The Clonskeagh Ghost



This is a ghost story I heard from a distressed young man some few years ago in a pub in Dublin.

One cold, wet November night, sometime in the late nineteen fifties, a young man by the name Gerry Hyland was returning to his digs in Clonskeagh in Dublin. He was only short time in the city, he had left his parents and home in Tipperary to find work in the capital.

Having missed the last bus home, he was now having to walk the long and lonely road to Goatstown avenue where he was now living.

In those days the bridge over the river Dodder was the dividing line between the city of Dublin and the county. Because of this and for some strange reason, known only to the County Council, the streetlights were switched off at eleven o’clock at night thereby leaving this part of the world in total darkness. You could almost hear one of the councillors saying “Sure, what would anyone be doing out at that time of the night?”

After enjoying a few pints of porter in the local hostelry, he had stayed a bit longer than usual, therefore causing him to miss the “Ghost bus”, so called because it was the last bus of the night and only travelled back to the bus station in Donnybrook.

As he crossed the bridge, he cursed himself for lingering so late in the pub, as he was now soaked to the skin and barely able to see his way through the black night.

He passed Gilligan’s shop, standing silent and empty as it had done for years, as Mrs Gilligan the owner was long gone to her heavenly reward.

The shop had been a special place for the children of the area to gather on evenings after school to buy their fizz bags, penny black toffees, bulls eyes and bottles of lemonade, before heading home to do their homework, or not. But now all that was left of those days were the echoes of the laughing children and Mrs. Gilligan standing behind the counter counting her pennies. He looked over his shoulder as he crossed the road

But there was nothing to be seen.

He walked past Phillips factory and the high looming walls of the Masonic school for boys and the small ancient, dilapidated Henshaw cottages dating back to the Boer War now they were silent as the graveyard in Deans Grange where all of the occupants would eventually end up.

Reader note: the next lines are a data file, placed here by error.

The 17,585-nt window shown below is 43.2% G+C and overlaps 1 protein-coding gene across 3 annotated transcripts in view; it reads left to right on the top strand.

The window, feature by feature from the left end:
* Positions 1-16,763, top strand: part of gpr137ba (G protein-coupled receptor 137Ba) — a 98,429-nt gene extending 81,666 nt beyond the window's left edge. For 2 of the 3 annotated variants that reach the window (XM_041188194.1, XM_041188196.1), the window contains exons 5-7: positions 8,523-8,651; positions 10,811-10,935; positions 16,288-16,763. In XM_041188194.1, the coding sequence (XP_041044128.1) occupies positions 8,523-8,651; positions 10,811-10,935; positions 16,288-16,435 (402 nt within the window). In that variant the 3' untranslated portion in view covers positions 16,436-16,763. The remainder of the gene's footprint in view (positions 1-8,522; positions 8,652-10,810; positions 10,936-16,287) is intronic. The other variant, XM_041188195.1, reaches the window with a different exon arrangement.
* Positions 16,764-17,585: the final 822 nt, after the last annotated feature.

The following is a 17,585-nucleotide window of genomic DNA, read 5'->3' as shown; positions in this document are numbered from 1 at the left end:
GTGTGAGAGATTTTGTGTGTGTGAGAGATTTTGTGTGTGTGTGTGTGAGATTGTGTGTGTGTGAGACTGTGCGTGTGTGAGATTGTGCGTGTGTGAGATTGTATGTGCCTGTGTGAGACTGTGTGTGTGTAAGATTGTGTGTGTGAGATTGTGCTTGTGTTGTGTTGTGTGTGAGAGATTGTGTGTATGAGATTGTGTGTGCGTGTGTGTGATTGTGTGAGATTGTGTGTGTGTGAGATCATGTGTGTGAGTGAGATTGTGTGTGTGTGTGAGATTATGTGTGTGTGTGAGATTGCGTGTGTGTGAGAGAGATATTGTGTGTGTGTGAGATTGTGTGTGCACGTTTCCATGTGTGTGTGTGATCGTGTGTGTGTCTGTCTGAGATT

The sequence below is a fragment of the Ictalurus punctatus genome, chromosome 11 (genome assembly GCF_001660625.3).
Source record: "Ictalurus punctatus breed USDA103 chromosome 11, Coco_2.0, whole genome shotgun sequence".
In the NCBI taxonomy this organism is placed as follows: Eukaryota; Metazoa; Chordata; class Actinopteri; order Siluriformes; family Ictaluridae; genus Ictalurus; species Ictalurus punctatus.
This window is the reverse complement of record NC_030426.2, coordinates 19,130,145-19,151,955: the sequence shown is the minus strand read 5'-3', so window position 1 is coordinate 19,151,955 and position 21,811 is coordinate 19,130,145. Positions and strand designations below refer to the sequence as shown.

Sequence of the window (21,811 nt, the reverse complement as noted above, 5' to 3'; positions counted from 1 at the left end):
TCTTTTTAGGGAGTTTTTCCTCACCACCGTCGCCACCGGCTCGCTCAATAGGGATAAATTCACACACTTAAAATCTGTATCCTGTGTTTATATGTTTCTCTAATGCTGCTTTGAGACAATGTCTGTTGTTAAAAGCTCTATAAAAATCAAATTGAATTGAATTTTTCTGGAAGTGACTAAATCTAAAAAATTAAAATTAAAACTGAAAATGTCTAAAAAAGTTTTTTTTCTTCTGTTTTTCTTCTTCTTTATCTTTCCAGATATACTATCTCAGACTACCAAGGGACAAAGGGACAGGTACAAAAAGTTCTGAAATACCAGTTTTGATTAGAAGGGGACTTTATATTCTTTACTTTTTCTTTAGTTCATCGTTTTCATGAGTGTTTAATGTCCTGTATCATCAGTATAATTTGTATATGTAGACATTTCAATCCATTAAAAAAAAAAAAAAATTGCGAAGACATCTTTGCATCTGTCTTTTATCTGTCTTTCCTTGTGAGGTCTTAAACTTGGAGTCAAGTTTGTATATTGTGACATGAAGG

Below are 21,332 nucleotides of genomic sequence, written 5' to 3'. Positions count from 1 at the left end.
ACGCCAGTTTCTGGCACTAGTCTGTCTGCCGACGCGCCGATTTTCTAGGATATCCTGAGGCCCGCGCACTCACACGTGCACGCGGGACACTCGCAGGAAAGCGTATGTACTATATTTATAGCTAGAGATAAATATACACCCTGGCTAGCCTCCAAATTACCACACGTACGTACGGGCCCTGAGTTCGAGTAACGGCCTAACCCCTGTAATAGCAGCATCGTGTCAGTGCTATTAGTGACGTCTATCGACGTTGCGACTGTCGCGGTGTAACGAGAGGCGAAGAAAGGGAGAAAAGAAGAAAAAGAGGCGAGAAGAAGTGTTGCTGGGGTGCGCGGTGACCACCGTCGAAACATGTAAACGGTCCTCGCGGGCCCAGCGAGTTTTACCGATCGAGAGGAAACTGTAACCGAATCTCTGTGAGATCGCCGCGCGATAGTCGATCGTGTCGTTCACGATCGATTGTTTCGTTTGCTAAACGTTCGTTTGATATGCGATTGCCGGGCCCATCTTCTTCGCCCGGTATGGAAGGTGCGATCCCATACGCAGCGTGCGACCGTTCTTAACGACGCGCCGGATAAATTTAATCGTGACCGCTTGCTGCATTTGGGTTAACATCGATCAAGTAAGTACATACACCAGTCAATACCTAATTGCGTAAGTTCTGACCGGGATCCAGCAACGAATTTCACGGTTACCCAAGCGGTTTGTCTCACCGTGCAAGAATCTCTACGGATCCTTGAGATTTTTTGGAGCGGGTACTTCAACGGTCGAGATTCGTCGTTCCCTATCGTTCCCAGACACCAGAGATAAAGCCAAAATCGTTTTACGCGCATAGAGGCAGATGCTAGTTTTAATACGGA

By now the pints of porter in his stomach were beginning curdle and the smell of stale cigarettes on his coat was beginning to make him feel sick. So he upped his pace, and hurried on, looking forward to a good night’s sleep ahead of him.

As he passed the lonely Clonskeagh terrace houses he thought he heard a small thin voice singing in one of its room’s and wondered who might that be?

On, on up the road he went, getting colder and wetter by the minute. He blew on his freezing hands for the umpteenth time, then plunged them back into his rain saturated coat pockets.

He was now in the countryside of County Dublin and if it was possible it seemed to grow darker and less inviting than before.

Then he heard behind him the rattle of a bicycle chain and the sound of rubber tyres crunching the lose stones on the road.

For some reason he began to feel nervous and uneasy.

He waited for the bike and rider to pass him by, but the cyclist seemed reluctant to do so.

He walked on wondering why this was so, then took a chance to look over his shoulders.

What he saw filled him with relief as he saw a large

Guard on a bicycle coming up behind him. The Guard seemed as wet as himself and in the gloom he noticed the pale drawn cold face of a man in torment.

Obviously not too happy to be also out on a night such as this. He dismounted stiffly from his bike removed his bicycle clips and looked at Gerry through blood shot eyes. “It’s only once a year” he said in a dry, weak voice, like a voice that hasn’t spoken in long time. “Cold night to be out Guard” said Gerry, but there came no reply.